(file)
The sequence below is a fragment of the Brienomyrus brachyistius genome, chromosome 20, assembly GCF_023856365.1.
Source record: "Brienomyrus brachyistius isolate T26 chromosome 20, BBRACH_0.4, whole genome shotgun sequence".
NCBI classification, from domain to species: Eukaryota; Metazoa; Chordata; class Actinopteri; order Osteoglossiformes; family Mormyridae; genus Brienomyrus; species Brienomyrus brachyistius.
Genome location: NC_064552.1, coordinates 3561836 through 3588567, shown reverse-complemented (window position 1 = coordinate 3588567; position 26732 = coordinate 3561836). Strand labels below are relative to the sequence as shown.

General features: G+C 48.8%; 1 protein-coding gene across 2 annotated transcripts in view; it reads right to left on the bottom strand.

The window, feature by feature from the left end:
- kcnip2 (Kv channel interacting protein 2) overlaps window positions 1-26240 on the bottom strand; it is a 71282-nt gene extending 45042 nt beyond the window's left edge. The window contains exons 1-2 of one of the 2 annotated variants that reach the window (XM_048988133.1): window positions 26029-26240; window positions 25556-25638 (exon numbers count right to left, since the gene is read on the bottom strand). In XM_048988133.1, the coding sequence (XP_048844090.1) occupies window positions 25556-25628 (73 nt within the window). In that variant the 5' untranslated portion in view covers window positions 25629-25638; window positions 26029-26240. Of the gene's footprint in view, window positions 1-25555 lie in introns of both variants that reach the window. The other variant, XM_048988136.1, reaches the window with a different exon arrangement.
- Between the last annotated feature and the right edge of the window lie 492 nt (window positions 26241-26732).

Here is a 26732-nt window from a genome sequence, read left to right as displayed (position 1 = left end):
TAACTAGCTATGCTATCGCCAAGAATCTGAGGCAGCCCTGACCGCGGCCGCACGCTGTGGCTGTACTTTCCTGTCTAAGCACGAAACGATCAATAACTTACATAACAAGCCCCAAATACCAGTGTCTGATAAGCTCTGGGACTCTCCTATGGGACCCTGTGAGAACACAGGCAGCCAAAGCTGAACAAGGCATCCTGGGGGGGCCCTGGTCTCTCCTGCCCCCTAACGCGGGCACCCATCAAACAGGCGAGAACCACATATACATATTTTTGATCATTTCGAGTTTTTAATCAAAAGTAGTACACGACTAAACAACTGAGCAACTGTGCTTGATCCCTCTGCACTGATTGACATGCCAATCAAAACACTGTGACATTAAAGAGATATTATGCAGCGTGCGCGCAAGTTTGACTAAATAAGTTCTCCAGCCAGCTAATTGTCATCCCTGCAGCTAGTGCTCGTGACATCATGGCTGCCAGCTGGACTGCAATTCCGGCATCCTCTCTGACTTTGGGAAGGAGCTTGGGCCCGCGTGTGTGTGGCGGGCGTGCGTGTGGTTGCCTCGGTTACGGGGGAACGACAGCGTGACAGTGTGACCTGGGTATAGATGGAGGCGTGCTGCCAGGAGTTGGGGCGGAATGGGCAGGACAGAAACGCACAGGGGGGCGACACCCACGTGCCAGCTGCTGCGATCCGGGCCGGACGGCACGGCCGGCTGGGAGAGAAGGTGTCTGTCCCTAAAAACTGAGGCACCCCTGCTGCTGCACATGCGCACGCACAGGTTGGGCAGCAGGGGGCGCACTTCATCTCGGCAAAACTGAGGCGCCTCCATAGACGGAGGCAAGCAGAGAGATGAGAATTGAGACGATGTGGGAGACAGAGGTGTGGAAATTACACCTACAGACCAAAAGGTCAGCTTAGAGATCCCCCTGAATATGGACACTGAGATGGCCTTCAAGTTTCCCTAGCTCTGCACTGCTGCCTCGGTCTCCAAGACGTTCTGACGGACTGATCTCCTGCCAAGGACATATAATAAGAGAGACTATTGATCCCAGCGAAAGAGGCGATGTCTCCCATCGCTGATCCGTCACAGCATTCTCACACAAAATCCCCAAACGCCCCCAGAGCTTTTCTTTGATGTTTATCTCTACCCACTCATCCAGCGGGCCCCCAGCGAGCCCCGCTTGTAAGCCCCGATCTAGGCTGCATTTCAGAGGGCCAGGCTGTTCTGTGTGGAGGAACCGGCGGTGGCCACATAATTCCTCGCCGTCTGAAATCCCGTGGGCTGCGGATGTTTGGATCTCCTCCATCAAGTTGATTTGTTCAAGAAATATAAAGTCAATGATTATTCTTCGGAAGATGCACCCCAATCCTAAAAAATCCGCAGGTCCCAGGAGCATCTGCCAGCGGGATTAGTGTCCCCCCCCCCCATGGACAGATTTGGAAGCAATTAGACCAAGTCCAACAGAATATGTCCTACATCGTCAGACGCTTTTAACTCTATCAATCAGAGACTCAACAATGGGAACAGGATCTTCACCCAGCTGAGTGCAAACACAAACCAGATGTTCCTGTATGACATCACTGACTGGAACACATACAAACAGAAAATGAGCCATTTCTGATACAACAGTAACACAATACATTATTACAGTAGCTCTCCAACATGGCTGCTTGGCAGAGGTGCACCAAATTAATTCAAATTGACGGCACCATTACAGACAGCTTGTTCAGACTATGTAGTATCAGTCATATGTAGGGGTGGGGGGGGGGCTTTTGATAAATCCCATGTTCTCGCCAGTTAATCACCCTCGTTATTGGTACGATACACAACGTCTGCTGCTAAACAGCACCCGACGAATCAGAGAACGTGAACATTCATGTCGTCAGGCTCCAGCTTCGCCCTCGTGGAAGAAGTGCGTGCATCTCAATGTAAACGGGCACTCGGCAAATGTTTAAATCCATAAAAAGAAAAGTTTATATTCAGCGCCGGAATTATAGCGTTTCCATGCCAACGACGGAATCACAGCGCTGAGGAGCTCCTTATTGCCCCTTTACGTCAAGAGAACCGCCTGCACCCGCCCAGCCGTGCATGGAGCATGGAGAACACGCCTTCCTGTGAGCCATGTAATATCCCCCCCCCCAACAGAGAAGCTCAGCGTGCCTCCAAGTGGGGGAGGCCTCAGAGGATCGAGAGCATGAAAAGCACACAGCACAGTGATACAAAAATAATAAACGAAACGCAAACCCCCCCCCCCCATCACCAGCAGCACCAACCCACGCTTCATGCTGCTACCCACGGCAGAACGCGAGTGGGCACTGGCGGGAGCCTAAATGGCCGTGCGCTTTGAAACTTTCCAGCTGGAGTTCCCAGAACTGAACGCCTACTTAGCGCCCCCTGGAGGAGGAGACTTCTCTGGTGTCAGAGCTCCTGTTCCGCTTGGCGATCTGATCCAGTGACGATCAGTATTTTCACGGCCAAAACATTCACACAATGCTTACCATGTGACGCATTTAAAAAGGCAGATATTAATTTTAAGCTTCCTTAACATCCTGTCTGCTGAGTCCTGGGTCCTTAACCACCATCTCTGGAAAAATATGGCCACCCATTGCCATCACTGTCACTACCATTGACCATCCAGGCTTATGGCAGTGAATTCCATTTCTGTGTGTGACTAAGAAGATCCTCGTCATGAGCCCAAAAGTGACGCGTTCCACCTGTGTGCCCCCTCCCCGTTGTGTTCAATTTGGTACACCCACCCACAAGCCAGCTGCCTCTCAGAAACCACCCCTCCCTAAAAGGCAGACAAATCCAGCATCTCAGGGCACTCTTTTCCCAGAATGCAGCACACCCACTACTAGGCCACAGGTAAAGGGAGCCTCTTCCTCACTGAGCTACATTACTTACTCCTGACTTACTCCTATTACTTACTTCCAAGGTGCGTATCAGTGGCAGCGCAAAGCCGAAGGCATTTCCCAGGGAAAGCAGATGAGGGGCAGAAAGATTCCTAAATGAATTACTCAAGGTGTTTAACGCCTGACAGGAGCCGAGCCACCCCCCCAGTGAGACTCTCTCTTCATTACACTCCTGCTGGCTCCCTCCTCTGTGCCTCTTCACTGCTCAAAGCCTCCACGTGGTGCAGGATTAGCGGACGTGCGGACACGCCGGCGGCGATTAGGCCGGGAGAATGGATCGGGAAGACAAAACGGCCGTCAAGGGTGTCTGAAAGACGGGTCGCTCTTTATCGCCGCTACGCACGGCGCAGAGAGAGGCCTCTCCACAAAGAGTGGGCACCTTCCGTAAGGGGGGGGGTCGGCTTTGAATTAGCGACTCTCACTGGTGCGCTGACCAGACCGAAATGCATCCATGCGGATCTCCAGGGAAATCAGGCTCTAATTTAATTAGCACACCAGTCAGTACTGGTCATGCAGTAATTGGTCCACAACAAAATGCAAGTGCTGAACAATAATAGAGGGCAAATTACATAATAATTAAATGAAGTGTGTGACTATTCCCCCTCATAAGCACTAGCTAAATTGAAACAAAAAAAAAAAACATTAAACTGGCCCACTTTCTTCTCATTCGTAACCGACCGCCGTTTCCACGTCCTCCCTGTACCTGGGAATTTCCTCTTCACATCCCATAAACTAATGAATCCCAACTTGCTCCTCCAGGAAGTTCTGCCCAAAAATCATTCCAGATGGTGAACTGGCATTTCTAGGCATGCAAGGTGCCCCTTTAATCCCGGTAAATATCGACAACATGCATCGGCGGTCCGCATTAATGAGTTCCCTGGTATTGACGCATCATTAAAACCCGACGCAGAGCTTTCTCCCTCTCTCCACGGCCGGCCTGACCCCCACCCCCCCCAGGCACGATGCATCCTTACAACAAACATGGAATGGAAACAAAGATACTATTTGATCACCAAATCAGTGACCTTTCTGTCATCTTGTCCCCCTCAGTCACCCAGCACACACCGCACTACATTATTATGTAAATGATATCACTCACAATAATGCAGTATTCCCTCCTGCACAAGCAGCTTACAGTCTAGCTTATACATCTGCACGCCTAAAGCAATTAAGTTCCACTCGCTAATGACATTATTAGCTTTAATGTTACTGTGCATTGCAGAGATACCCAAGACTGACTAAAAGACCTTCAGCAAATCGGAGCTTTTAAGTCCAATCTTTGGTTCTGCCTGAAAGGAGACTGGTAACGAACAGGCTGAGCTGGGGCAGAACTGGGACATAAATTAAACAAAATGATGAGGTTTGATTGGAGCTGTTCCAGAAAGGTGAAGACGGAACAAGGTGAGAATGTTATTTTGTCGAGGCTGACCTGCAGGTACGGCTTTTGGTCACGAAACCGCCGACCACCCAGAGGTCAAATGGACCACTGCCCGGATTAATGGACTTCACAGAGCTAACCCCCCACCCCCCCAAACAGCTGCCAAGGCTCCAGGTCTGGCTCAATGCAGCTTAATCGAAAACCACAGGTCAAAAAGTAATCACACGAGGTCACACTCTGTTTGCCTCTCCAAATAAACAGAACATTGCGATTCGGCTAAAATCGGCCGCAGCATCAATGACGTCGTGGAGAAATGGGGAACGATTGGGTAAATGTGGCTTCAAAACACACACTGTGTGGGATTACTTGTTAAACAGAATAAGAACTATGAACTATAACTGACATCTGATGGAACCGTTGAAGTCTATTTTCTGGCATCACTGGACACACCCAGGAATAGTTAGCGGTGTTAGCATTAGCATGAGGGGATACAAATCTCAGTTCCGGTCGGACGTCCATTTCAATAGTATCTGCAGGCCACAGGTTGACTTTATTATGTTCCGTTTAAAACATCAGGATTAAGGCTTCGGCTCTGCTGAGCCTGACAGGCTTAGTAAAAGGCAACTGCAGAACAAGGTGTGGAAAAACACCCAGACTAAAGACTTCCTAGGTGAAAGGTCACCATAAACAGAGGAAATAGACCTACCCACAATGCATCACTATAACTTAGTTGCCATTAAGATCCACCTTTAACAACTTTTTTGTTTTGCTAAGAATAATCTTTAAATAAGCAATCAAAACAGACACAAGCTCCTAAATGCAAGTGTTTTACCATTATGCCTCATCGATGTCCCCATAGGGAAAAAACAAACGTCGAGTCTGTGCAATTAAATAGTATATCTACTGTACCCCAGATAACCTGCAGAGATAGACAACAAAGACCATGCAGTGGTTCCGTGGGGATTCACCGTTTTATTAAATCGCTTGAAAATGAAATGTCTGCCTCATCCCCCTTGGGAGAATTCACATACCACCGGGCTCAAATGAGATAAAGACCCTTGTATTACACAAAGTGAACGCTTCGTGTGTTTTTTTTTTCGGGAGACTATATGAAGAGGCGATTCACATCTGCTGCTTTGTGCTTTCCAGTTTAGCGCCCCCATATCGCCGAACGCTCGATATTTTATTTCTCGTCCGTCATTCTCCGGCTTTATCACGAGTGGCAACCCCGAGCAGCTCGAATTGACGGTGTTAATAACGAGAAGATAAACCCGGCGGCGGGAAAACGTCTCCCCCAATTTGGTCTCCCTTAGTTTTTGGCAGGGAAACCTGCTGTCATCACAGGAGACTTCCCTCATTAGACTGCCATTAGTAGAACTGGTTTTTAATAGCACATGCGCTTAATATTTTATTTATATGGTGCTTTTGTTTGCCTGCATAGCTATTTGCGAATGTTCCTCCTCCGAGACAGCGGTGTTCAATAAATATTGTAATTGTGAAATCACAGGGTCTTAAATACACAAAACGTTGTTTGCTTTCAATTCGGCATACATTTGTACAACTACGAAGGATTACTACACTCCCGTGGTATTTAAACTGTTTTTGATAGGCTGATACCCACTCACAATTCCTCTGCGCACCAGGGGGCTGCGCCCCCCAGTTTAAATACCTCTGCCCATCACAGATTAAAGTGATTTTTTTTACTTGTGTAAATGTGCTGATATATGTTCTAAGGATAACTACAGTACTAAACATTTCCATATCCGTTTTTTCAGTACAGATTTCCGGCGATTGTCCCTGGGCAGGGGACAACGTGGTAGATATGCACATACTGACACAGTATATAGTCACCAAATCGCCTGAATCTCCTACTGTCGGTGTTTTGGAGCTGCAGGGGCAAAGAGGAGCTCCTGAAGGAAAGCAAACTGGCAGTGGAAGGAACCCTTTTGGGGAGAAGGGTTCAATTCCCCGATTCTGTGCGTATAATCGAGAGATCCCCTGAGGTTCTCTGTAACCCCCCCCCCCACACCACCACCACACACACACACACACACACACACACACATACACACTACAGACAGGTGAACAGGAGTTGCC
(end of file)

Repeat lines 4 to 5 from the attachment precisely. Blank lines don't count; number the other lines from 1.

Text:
Genome location: NC_064552.1, coordinates 3561836 through 3588567, shown reverse-complemented (window position 1 = coordinate 3588567; position 26732 = coordinate 3561836). Strand labels below are relative to the sequence as shown.

General features: G+C 48.8%; 1 protein-coding gene across 2 annotated transcripts in view; it reads right to left on the bottom strand.